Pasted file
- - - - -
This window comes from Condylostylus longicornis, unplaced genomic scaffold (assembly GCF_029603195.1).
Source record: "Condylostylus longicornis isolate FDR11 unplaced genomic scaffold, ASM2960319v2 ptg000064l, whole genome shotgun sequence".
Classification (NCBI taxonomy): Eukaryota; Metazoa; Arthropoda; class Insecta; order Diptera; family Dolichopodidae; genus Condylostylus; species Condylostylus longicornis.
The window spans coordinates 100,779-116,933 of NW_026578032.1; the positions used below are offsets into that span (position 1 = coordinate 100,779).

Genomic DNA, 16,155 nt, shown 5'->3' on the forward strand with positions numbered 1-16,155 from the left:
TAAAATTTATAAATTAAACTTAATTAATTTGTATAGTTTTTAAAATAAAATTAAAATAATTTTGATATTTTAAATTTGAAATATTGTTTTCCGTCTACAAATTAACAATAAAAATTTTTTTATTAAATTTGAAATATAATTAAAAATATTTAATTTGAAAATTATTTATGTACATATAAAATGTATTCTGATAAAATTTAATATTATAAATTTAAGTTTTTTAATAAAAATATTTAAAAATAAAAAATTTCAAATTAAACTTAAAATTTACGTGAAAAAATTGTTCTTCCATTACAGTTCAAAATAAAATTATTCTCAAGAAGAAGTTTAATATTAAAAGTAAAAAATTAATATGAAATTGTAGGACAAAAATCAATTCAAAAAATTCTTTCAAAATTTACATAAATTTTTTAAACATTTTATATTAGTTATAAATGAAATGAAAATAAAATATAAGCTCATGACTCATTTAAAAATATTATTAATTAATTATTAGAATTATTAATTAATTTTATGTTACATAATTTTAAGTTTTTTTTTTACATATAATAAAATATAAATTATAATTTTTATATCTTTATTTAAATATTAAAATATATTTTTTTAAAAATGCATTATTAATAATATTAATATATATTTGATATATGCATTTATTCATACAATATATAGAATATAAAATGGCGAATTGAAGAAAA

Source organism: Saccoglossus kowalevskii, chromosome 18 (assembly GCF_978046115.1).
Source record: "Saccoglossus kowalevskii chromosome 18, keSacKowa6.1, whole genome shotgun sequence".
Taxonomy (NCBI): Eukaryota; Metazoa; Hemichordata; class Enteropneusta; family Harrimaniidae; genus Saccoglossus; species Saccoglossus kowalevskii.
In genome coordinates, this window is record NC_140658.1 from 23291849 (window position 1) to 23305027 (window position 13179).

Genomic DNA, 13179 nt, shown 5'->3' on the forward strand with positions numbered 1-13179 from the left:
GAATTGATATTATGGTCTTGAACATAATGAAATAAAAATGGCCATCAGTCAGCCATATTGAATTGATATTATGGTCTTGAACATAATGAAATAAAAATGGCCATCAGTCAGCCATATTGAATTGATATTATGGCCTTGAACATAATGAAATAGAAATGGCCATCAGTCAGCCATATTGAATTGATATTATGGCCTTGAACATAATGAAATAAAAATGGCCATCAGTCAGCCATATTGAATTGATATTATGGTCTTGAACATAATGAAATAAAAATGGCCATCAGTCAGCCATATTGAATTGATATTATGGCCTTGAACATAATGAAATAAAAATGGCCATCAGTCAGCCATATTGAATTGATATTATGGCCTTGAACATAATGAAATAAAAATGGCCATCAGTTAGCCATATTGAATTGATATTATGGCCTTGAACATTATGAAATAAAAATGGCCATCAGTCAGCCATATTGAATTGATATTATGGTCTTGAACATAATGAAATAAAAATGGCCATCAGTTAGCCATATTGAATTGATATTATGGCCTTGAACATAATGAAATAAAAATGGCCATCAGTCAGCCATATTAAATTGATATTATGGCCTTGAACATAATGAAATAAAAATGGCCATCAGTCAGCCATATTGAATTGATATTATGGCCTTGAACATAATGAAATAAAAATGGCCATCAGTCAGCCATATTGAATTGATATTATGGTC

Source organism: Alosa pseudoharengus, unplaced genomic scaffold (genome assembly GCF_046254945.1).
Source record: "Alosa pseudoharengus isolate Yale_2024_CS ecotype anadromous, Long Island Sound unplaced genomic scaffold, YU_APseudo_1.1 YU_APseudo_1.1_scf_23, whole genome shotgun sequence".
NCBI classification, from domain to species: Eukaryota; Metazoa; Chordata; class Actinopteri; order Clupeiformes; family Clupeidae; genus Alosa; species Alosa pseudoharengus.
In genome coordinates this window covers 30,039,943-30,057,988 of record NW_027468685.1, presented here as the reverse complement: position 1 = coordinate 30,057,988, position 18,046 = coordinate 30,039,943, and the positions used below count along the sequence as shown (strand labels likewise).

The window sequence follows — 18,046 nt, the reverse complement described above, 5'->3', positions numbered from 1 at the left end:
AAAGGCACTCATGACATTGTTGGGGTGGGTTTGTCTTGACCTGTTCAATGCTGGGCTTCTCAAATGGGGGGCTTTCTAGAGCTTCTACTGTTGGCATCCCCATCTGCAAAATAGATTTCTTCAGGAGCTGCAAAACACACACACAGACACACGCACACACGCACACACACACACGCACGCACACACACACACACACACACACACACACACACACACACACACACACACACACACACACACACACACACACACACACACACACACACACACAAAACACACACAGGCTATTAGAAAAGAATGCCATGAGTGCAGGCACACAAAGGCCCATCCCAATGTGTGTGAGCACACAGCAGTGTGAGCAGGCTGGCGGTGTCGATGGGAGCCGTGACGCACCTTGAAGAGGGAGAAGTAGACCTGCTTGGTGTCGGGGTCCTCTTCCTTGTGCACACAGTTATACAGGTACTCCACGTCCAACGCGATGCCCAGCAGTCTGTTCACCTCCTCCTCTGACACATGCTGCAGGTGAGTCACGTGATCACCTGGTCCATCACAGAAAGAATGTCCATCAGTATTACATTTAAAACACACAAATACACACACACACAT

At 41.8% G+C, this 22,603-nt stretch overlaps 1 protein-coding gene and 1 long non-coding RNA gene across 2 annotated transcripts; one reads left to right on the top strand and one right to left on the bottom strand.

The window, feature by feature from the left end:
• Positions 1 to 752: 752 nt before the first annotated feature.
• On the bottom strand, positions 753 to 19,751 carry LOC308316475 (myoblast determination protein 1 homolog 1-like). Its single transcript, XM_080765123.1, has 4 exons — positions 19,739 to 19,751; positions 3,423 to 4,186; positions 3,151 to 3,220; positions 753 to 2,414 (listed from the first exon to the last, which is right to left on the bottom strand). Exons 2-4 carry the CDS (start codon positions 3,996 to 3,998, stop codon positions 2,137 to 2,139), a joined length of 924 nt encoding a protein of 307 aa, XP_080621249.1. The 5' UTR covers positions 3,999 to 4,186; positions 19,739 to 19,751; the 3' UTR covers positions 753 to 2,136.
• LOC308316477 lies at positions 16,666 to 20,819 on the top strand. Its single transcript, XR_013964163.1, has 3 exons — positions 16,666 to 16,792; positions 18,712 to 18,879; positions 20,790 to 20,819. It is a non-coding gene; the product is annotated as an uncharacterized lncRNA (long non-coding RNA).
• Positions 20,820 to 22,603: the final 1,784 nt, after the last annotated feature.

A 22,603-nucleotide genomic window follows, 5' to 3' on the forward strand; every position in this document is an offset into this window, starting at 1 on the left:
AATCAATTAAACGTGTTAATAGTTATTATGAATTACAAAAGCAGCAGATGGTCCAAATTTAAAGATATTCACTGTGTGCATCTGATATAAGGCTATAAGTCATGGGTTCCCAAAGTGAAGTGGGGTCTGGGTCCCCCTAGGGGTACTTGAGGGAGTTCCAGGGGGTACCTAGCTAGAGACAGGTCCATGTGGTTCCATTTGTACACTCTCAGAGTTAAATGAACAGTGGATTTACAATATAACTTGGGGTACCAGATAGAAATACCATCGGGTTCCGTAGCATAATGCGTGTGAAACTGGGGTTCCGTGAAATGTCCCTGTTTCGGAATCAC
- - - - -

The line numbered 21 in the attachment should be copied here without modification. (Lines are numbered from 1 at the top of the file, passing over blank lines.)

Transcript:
• Positions 1 to 752: 752 nt before the first annotated feature.